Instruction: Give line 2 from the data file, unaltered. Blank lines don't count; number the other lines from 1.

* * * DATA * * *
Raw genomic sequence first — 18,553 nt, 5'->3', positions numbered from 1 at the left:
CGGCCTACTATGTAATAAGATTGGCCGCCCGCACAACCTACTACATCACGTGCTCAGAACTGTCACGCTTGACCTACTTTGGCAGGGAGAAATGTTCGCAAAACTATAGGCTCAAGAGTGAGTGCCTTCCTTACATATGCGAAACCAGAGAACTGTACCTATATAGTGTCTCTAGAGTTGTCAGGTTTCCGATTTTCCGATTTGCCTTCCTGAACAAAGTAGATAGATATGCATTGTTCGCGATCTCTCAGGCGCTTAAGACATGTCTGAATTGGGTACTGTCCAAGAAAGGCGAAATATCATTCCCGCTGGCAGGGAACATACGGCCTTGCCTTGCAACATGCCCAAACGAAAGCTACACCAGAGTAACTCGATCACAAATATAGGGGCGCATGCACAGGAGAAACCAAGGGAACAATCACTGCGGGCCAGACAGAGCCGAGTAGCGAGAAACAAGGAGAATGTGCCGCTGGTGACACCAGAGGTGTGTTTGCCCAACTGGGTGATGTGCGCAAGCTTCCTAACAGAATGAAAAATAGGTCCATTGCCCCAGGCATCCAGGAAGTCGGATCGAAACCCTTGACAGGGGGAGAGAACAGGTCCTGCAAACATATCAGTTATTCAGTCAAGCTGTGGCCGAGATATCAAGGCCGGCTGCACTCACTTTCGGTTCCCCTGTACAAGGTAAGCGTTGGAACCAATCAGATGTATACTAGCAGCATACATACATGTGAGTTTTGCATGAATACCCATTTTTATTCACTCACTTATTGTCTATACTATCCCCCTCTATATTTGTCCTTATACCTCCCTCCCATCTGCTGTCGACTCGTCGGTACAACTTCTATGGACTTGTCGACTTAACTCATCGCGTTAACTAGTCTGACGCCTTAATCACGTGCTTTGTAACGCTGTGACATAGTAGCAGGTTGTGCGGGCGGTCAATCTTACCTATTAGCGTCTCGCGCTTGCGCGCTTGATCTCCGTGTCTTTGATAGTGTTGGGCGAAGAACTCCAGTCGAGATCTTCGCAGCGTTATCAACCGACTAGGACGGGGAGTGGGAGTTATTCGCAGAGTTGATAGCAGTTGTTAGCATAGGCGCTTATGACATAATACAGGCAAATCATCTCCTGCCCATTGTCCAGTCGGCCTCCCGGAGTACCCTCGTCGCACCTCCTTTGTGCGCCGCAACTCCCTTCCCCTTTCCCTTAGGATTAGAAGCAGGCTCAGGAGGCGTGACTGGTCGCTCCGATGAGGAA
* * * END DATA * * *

CGGCCTACTATGTAATAAGATTGGCCGCCCGCACAACCTACTACATCACGTGCTCAGAACTGTCACGCTTGACCTACTTTGGCAGGGAGAAATGTTCGCAAAACTATAGGCTCAAGAGTGAGTGCCTTCCTTACATATGCGAAACCAGAGAACTGTACCTATATAGTGTCTCTAGAGTTGTCAGGTTTCCGATTTTCCGATTTGCCTTCCTGAACAAAGTAGATAGATATGCATTGTTCGCGATCTCTCAGGCGCTTAAGACATGTCTGAATTGGGTACTGTCCAAGAAAGGCGAAATATCATTCCCGCTGGCAGGGAACATACGGCCTTGCCTTGCAACATGCCCAAACGAAAGCTACACCAGAGTAACTCGATCACAAATATAGGGGCGCATGCACAGGAGAAACCAAGGGAACAATCACTGCGGGCCAGACAGAGCCGAGTAGCGAGAAACAAGGAGAATGTGCCGCTGGTGACACCAGAGGTGTGTTTGCCCAACTGGGTGATGTGCGCAAGCTTCCTAACAGAATGAAAAATAGGTCCATTGCCCCAGGCATCCAGGAAGTCGGATCGAAACCCTTGACAGGGGGAGAGAACAGGTCCTGCAAACATATCAGTTATTCAGTCAAGCTGTGGCCGAGATATCAAGGCCGGCTGCACTCACTTTCGGTTCCCCTGTACAAGGTAAGCGTTGGAACCAATCAGATGTATACTAGCAGCATACATACATGTGAGTTTTGCATGAATACCCATTTTTATTCACTCACTTATTGTCTATACTATCCCCCTCTATATTTGTCCTTATACCTCCCTCCCATCTGCTGTCGACTCGTCGGTACAACTTCTATGGACTTGTCGACTTAACTCATCGCGTTAACTAGTCTGACGCCTTAATCACGTGCTTTGTAACGCTGTGACATAGTAGCAGGTTGTGCGGGCGGTCAATCTTACCTATTAGCGTCTCGCGCTTGCGCGCTTGATCTCCGTGTCTTTGATAGTGTTGGGCGAAGAACTCCAGTCGAGATCTTCGCAGCGTTATCAACCGACTAGGACGGGGAGTGGGAGTTATTCGCAGAGTTGATAGCAGTTGTTAGCATAGGCGCTTATGACATAATACAGGCAAATCATCTCCTGCCCATTGTCCAGTCGGCCTCCCGGAGTACCCTCGTCGCACCTCCTTTGTGCGCCGCAACTCCCTTCCCCTTTCCCTTAGGATTAGAAGCAGGCTCAGGAGGCGTGACTGGTCGCTCCGATGAGGAA